Nick Vehr doesn’t believe in public relations — at least not at his company.

The president of Vehr Communications LLC says public relations is a misunderstood term. Instead, his company seeks to manage communication within the various relationships of Cincinnati organizations.

Vehr knows a thing or two about Cincinnati’s complex relationships. The lifelong Westwood resident and father of three served on the Cincinnati City Council and the Cincinnati USA Regional Chamber. He has seen many community ties that could use some mending.

From his array of experiences, Vehr can offer suggestions on useful means of communication, as well as how to become a successful entrepreneur.

“I’ve always been fascinated by entrepreneurs and their ability to take risks and turn that into companies and businesses,” he says.

Vehr Communications, founded in 2007, implements strategic communications for its clients. Vehr’s diverse background is steeped in Cincinnati flavor, and lends itself well to helping local organizations communicate. Vehr has always had an interest in entrepreneurship, but for him it materialized after a significant amount of other life experiences.

Before joining the ranks of entrepreneurs, Vehr worked in several other fields. He received English and communications degrees from the University of Notre Dame, where he also played on the university’s football team for four years. During his football career, the team played in several bowl games and even captured a national championship.

Upon graduation, Vehr took his first job working for U.S. Rep. Willis (Bill) Gradison (R-Ohio). He immediately recognized the need for clear, succinct communications while writing memos for the congressman and his constituents.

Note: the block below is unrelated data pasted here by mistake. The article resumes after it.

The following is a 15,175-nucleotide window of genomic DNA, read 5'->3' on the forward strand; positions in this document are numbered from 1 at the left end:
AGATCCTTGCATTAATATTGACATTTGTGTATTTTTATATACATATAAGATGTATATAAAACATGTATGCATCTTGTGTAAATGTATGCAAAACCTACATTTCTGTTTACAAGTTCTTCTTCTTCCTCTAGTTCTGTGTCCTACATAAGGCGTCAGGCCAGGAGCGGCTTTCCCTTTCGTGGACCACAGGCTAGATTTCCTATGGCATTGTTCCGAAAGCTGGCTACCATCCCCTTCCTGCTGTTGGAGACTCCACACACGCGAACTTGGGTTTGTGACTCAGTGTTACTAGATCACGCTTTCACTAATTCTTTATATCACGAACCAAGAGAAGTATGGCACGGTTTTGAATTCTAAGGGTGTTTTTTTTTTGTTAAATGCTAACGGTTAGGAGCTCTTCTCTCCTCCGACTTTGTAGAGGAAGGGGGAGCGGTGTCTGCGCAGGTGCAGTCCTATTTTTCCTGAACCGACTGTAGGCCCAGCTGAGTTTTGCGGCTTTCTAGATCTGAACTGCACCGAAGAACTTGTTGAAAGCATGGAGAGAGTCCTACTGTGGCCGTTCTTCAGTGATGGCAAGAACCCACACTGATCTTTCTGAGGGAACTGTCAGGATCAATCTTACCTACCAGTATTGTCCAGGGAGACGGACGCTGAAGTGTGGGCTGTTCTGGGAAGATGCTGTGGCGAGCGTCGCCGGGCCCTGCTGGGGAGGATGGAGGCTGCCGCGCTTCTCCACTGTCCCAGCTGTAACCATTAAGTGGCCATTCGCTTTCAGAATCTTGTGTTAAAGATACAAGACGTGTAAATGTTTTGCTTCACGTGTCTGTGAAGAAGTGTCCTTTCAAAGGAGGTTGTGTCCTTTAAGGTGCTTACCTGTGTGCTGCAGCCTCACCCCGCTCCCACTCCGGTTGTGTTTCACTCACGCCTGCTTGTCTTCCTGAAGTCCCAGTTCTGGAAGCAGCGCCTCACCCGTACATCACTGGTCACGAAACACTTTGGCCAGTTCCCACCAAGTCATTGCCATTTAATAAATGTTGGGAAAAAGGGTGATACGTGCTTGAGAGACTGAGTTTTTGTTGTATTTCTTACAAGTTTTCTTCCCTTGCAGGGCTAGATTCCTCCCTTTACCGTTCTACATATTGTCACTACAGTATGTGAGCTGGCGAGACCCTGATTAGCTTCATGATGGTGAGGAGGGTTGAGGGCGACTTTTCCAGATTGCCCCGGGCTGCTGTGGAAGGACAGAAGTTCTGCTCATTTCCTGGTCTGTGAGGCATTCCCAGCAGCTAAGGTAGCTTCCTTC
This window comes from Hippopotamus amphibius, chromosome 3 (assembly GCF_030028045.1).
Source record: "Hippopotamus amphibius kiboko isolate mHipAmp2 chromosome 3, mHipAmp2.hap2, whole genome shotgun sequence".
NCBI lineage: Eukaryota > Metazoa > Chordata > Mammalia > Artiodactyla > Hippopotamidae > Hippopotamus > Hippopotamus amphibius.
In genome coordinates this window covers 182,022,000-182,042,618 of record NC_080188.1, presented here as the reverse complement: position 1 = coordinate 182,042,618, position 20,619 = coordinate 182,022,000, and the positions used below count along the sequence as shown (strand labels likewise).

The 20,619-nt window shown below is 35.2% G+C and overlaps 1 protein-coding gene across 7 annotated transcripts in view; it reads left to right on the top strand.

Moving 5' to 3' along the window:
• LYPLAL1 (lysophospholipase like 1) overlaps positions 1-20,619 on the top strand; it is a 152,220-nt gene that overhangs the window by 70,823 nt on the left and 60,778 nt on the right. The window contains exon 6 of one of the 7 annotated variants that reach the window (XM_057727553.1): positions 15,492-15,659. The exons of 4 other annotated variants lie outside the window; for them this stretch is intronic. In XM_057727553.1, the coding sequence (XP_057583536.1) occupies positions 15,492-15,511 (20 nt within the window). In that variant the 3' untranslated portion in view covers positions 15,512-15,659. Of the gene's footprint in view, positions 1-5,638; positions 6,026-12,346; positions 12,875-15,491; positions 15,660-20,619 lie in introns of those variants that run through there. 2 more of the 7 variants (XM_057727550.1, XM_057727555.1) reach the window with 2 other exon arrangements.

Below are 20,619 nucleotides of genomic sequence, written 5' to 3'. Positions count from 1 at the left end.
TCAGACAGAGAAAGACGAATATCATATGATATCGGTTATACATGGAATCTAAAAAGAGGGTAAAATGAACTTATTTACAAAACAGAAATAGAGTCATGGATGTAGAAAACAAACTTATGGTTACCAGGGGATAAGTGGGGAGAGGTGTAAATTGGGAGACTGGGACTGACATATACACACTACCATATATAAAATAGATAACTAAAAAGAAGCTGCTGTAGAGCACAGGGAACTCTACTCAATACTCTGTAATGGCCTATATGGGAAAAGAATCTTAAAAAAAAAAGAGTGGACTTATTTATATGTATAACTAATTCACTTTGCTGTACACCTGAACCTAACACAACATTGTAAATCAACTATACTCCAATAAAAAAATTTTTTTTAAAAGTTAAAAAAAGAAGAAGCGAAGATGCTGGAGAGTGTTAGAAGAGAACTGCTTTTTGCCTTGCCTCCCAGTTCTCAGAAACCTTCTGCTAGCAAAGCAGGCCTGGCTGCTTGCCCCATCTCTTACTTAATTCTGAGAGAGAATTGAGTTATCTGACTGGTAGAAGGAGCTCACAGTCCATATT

While Vehr would later return to the political arena, he decided at that point to move on to advertising agency Hogan Nolan & Stites. Immediately, he found himself gravitating toward the marketing, public relations and strategic planning aspects of the job. After identifying these communication strong points, Vehr took on the role of vice president and executive counselor at Dan Pinger Public Relations.

While working there, Vehr was simultaneously serving as a member of the Cincinnati City Council. He worked on several committees, including the Internal Audit Division. He describes it as an exciting, and sometimes frustrating, experience. Vehr also learned that politics is the art of persuasion, and discovered more about how to persuade through communication.

“It has given me not only a deep dive into how this community makes a decision, but a very broad view of all the decisions that are made in the community,” he says.

Vehr resigned from City Council to head “Cincinnati 2012” — an effort to host the 2012 Olympics in Cincinnati. Though it was ultimately unsuccessful, Vehr is proud of the accomplishments of the organization. It raised about $6 million, drew thousands of volunteers, and qualified Cincinnati as a finalist in the city search. Vehr says it also helped Cincinnatians to imagine bigger, better things for their city.

“As negatively as we sometimes view our city, there is a latent pride in almost every Cincinnati citizen,” he observes.

Then, from 2002 to 2006, Vehr served as the vice president of economic development and marketing at the Cincinnati USA Regional Chamber. He was afforded a good deal of knowledge about Cincinnati businesses and organizations, and witnessed yet another side of the communications field.